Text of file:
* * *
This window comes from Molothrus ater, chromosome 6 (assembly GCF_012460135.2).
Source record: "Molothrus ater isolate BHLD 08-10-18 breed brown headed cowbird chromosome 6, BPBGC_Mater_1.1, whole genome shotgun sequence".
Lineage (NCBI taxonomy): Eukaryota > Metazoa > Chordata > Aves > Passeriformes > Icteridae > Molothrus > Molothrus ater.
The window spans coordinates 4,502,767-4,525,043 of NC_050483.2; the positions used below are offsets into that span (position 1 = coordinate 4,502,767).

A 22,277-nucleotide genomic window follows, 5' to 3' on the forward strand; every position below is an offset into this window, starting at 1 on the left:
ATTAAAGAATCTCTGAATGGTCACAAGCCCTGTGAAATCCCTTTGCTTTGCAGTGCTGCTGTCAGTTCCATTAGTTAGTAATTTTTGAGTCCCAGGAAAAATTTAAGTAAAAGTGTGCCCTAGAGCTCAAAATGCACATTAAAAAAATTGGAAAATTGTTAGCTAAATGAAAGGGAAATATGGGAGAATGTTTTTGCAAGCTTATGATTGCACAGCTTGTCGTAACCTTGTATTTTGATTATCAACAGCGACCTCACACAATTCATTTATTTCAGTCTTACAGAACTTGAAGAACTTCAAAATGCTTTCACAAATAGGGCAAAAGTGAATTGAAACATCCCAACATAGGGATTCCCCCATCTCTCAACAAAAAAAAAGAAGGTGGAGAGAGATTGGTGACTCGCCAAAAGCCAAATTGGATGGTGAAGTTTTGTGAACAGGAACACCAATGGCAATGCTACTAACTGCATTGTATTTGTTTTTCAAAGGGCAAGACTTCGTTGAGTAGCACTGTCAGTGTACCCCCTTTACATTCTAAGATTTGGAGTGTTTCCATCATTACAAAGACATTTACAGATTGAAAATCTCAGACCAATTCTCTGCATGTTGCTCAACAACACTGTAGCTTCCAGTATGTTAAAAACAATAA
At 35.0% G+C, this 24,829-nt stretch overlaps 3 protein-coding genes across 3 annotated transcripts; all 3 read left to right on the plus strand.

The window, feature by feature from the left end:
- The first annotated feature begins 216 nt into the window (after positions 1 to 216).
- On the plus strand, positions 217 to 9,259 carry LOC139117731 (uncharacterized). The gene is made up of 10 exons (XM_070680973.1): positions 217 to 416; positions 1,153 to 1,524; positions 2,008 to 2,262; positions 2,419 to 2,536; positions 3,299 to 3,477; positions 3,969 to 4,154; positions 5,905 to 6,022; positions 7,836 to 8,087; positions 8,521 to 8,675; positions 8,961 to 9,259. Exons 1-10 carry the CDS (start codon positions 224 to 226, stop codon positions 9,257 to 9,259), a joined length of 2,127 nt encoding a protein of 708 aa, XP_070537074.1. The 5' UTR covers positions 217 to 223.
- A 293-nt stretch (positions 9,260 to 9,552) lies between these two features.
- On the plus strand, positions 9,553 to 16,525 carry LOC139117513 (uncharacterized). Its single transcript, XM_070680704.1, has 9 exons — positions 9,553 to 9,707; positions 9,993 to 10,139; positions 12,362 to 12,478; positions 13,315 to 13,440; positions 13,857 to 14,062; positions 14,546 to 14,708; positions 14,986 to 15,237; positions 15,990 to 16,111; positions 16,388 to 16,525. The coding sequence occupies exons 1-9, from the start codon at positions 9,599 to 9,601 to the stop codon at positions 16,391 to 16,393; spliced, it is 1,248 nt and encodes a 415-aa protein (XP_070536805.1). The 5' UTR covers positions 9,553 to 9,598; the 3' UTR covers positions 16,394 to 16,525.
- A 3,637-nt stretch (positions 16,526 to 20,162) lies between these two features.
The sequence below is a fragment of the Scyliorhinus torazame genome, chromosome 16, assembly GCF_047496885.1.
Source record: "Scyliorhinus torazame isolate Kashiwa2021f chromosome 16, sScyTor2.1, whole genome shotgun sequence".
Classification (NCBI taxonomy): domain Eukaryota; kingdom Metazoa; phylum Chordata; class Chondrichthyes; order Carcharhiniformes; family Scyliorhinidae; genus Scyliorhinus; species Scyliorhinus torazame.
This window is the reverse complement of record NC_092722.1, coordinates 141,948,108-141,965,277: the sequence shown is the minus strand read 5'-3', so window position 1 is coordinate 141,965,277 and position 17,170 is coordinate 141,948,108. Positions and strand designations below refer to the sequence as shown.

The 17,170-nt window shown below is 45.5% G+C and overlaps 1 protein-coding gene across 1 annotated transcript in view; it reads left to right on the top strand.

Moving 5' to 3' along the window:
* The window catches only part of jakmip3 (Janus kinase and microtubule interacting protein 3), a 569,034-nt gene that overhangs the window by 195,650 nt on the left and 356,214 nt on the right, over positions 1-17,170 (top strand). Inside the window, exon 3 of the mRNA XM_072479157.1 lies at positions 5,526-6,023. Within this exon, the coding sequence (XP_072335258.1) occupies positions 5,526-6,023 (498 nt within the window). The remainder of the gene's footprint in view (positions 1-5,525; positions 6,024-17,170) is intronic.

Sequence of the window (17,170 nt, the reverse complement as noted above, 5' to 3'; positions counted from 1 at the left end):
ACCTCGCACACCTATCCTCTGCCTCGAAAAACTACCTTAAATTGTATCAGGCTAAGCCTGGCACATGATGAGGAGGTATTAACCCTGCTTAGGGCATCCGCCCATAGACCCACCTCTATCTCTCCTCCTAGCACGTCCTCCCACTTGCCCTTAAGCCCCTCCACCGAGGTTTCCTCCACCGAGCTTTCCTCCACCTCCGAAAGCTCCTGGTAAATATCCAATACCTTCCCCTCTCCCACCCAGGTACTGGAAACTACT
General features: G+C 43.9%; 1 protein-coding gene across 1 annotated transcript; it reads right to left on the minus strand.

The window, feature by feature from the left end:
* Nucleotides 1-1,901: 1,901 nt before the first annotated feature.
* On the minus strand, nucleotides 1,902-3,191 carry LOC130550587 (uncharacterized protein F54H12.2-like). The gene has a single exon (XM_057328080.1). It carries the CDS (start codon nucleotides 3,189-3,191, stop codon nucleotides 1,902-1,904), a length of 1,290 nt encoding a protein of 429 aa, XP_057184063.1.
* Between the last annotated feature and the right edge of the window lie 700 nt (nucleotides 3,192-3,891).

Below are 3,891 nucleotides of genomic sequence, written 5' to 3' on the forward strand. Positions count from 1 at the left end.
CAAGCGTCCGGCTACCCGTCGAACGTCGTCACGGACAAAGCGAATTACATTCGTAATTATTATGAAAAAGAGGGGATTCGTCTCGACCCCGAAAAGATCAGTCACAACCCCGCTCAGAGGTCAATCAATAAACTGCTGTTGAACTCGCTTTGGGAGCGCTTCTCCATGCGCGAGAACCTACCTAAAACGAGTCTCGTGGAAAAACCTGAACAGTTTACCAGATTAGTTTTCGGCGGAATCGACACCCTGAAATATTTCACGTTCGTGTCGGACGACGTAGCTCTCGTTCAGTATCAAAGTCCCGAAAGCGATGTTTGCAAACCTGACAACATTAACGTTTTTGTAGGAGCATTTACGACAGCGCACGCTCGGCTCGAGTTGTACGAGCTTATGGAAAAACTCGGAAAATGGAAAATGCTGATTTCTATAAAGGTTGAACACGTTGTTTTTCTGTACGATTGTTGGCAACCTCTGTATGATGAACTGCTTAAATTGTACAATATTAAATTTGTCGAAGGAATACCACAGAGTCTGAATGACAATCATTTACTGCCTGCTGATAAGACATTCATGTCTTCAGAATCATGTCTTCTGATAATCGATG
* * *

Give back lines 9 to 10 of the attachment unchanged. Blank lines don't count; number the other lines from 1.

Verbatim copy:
- The first annotated feature begins 216 nt into the window (after positions 1 to 216).
- On the plus strand, positions 217 to 9,259 carry LOC139117731 (uncharacterized). The gene is made up of 10 exons (XM_070680973.1): positions 217 to 416; positions 1,153 to 1,524; positions 2,008 to 2,262; positions 2,419 to 2,536; positions 3,299 to 3,477; positions 3,969 to 4,154; positions 5,905 to 6,022; positions 7,836 to 8,087; positions 8,521 to 8,675; positions 8,961 to 9,259. Exons 1-10 carry the CDS (start codon positions 224 to 226, stop codon positions 9,257 to 9,259), a joined length of 2,127 nt encoding a protein of 708 aa, XP_070537074.1. The 5' UTR covers positions 217 to 223.